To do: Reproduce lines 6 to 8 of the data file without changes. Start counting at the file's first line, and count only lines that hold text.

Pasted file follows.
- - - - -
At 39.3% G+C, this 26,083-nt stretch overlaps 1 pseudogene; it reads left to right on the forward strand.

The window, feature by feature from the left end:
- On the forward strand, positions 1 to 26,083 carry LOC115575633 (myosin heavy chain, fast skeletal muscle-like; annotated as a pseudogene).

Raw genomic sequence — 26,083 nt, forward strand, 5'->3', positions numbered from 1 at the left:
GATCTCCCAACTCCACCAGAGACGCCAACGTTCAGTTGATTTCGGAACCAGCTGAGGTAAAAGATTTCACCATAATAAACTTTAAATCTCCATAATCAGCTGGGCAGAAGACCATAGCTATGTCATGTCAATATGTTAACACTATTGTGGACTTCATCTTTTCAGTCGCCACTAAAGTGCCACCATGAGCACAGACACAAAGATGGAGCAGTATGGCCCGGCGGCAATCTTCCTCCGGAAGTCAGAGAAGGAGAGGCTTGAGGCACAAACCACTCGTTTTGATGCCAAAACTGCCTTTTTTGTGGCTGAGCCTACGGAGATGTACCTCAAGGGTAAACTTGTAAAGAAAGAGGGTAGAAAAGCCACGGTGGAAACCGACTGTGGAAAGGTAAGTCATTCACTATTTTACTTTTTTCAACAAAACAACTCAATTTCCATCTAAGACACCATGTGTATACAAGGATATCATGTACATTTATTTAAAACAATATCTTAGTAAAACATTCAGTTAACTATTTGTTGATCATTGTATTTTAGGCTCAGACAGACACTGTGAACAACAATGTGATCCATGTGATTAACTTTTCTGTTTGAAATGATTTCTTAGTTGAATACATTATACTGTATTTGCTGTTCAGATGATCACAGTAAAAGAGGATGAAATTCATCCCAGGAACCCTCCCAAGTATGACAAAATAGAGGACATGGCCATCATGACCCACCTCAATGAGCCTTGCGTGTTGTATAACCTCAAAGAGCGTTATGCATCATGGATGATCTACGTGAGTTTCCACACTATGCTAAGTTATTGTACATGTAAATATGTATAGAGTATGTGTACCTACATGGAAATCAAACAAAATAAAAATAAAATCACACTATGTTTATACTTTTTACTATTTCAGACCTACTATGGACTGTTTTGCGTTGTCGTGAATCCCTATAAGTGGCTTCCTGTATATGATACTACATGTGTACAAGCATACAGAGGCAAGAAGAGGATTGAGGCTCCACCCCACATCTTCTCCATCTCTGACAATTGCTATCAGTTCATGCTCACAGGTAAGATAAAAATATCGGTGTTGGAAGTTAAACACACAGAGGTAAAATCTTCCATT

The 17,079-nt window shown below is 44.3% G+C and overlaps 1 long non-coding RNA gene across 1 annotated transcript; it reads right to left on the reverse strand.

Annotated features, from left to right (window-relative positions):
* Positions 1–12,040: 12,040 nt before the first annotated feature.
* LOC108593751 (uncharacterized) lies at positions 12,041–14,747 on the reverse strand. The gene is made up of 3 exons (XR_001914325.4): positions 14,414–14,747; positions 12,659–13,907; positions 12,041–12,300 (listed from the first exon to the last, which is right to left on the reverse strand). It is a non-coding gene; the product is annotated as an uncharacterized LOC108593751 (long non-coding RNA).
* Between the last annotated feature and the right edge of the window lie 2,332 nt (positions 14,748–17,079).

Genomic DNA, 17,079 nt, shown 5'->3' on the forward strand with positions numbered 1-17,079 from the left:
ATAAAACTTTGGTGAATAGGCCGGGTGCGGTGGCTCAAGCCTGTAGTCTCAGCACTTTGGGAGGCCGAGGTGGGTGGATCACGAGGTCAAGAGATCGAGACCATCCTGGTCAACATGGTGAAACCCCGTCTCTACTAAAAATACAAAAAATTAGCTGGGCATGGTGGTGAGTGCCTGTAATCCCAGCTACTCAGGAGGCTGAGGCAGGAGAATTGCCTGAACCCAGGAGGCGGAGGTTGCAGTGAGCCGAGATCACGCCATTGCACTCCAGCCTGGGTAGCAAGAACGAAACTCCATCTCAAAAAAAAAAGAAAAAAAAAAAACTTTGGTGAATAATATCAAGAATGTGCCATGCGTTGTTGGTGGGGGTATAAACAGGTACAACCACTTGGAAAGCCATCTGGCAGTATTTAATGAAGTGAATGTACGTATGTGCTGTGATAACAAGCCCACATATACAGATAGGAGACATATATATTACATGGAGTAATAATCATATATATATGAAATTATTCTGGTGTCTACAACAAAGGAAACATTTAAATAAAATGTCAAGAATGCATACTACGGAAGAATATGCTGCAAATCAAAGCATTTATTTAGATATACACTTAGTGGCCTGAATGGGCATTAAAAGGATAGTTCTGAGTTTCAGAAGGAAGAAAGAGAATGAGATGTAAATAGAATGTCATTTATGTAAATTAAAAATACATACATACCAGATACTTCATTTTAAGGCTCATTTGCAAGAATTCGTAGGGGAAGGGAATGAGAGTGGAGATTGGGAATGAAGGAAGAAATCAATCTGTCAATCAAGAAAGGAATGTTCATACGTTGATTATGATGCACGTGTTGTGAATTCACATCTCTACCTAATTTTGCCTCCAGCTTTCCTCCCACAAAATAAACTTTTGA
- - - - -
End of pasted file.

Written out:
The 17,079-nt window shown below is 44.3% G+C and overlaps 1 long non-coding RNA gene across 1 annotated transcript; it reads right to left on the reverse strand.

Annotated features, from left to right (window-relative positions):
* Positions 1–12,040: 12,040 nt before the first annotated feature.